Usefulness of Procalcitonin in Diagnosing Diabetic Foot Osteomyelitis

A Pilot Study

Venkat N. Vangaveti, PhD; Oliver G. Heyes, MD; Shaurya Jhamb, MD; Nagaraja Haleagrahara, PhD; Usman H. Malabu, MD, FACP, FRACP


Wounds. 2021;33(7):192-196. 

In This Article

Abstract and Introduction


Introduction: Infected diabetic foot is the leading cause of hospital admissions for people with diabetes mellitus. Diabetic foot osteomyelitis (DFO) causes high morbidity and significant mortality. Current diagnostic tests for DFO are either expensive, invasive, or of low diagnostic yield.

Objective: The objective of the study was to determine whether serum levels of procalcitonin (PCT), an inflammatory marker, differ between DFO and diabetic foot ulcers without osteomyelitis (ie, cellulitis) as controls. The authors also aimed to assess the usefulness of PCT in diagnosing DFO.

Methods: A case-control study was designed comparing DFO with diabetic foot cellulitis as the control. Patients were classified as having osteomyelitis and cellulitis based on the International Working Group on the Diabetic Foot diagnostic criteria. Serum inflammatory markers PCT, adiponectin, C-reactive protein-1, osteoprotegerin (OPG), osteopontin (OPN), and interleukin 6 (IL-6) were analyzed in patients with DFO and controls.

Results: The median serum procalcitonin was significantly higher in the DFO group 108.5 pg/mL (range, 65.0–124.0 pg/mL) compared with 57.0 pg/mL (range, 37.2–77.0 pg/mL) controls (P = .02). Procalcitonin had a sensitivity of 79% compared with 50%, 63%, 66%, and 75% for adiponectin, OPG, OPN, and IL-6, respectively. Procalcitonin had a specificity of 70% compared with 50%, 71%, 70%, and 64%. Receiver operator characteristic curves showed a value of area under the curve of 0.73 and 0.77 for PCT and IL-6 compared with 0.4, 0.6, and 0.6 for adiponectin, OPG, and OPN, respectively.

Conclusions: In this study, procalcitonin was a useful diagnostic test for DFOs and provided distinct diagnostic discrimination between DFO from cellulitis. It may serve as a useful marker for diagnosing DFO. Further studies in a larger population are needed to verify the findings.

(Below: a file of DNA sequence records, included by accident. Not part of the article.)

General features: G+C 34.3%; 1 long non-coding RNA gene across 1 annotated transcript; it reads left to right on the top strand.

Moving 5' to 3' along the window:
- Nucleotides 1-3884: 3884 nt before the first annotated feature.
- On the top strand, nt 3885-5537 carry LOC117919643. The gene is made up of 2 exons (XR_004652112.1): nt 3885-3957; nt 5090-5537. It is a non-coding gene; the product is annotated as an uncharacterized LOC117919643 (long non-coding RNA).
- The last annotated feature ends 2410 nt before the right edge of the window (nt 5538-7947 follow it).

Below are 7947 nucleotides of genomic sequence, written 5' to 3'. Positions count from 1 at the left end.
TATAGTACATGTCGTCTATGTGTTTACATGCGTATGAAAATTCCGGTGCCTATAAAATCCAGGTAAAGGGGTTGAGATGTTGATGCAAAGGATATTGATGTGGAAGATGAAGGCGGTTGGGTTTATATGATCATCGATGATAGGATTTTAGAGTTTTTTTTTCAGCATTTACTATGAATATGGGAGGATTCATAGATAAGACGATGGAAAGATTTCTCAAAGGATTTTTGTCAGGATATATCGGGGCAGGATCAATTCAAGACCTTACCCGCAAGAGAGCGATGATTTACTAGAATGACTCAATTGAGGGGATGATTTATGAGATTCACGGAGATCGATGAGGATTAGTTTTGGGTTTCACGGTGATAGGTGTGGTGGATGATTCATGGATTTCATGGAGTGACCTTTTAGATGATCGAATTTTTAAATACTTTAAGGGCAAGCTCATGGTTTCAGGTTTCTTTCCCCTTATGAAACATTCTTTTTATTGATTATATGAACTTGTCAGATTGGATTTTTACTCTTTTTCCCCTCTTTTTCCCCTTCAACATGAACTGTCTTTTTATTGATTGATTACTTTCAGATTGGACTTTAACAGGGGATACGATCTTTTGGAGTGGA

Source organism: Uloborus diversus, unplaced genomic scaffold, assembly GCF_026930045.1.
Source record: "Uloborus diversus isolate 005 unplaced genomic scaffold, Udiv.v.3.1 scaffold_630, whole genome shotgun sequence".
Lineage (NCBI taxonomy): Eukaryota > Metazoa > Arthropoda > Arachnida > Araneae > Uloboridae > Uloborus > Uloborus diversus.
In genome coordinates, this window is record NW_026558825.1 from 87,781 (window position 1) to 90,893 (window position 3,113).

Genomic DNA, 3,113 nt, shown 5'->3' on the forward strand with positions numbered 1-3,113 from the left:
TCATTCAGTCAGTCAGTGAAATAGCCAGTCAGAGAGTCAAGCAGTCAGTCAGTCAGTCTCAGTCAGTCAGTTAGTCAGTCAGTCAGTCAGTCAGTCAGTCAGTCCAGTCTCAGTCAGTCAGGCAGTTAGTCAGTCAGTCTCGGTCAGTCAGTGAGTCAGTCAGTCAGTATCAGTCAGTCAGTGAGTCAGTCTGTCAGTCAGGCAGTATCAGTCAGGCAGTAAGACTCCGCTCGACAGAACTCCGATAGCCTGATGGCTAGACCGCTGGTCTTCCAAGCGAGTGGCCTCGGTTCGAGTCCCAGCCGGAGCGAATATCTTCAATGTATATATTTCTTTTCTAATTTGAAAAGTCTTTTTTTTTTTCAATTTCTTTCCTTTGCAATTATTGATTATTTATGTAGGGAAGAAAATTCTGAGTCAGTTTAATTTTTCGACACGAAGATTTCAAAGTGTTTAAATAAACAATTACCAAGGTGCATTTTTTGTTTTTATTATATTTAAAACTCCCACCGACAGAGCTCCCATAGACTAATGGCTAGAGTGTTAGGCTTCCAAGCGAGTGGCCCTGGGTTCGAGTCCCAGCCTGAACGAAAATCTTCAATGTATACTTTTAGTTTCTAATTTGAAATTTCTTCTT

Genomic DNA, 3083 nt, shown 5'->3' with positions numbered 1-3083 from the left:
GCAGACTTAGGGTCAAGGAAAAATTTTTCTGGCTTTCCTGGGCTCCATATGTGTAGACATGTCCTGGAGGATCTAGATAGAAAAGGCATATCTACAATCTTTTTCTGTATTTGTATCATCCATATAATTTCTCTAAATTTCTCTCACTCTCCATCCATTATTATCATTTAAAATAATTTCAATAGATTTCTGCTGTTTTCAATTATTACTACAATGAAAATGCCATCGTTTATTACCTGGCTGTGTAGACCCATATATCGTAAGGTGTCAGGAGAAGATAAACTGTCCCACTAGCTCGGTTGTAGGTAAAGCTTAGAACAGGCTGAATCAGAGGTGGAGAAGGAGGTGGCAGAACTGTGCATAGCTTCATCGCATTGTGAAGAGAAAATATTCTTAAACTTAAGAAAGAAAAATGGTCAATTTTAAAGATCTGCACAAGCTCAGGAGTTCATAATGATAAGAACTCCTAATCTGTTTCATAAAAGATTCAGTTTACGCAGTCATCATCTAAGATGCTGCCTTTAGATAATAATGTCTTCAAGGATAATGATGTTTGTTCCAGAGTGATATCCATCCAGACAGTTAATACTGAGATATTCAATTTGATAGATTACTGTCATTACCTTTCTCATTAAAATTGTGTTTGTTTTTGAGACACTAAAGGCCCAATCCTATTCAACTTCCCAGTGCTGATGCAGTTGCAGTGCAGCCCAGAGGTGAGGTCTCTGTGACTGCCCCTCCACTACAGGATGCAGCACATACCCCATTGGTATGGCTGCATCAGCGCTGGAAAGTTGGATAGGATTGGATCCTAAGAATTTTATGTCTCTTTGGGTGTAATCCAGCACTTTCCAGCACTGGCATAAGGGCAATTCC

Infected diabetic foot soft tissue (cellulitis) and bone (osteomyelitis) are the leading causes of hospital admissions for people with diabetes mellitus and precede 90% of lower limb amputations.[1] Diabetic foot osteomyelitis (DFO) with or without cellulitis causes high morbidity and significant mortality of 50% at 5 years after major amputation.[1] These substantial issues become more prevalent with aging and are coupled with substantial economic burden. Each year in Australia, there are 5600 minor amputations (toe, midfoot) and 1500 major amputations (above/below knee) due to diabetes.[2] Admission alone costs the hospital system $16 000 for a minor amputation and $34 000 for a major amputation,[2] which increases stepwise with advancing age. Part of the reason for the high cost of care, morbidity, and mortality is due to the lack of a simple, effective test to differentiate the 2 common foot infections—cellulitis and osteomyelitis.[3] Current diagnostic tests for the 2 conditions are either too expensive (magentic resonance imaging [MRI], bone scans), involve an invasive procedure (bone biopsy), limited availability (MRI/bone scan), or are of low diagnostic yield (x-ray).[4]

Serum procalcitonin (PCT), a propeptide of the hormone calcitonin released by non-neuroendocrine parenchymal cells, was reported to be elevated in both cellulitis[5,6] and osteomyelitis,[7,8] with evidence showing lower values for cellulitis compared with osteomyelitis. Despite the apparent differences in serum levels of this biomarker in diabetic foot infections, to the authors' knowledge, no studies have been conducted to determine cutoff values of serum PCT to distinguish diabetic foot cellulitis from osteomyelitis. The aim of the study was to determine the clinical usefulness of serum PCT in diagnosing/differentiating diabetic foot cellulitis from osteomyelitis.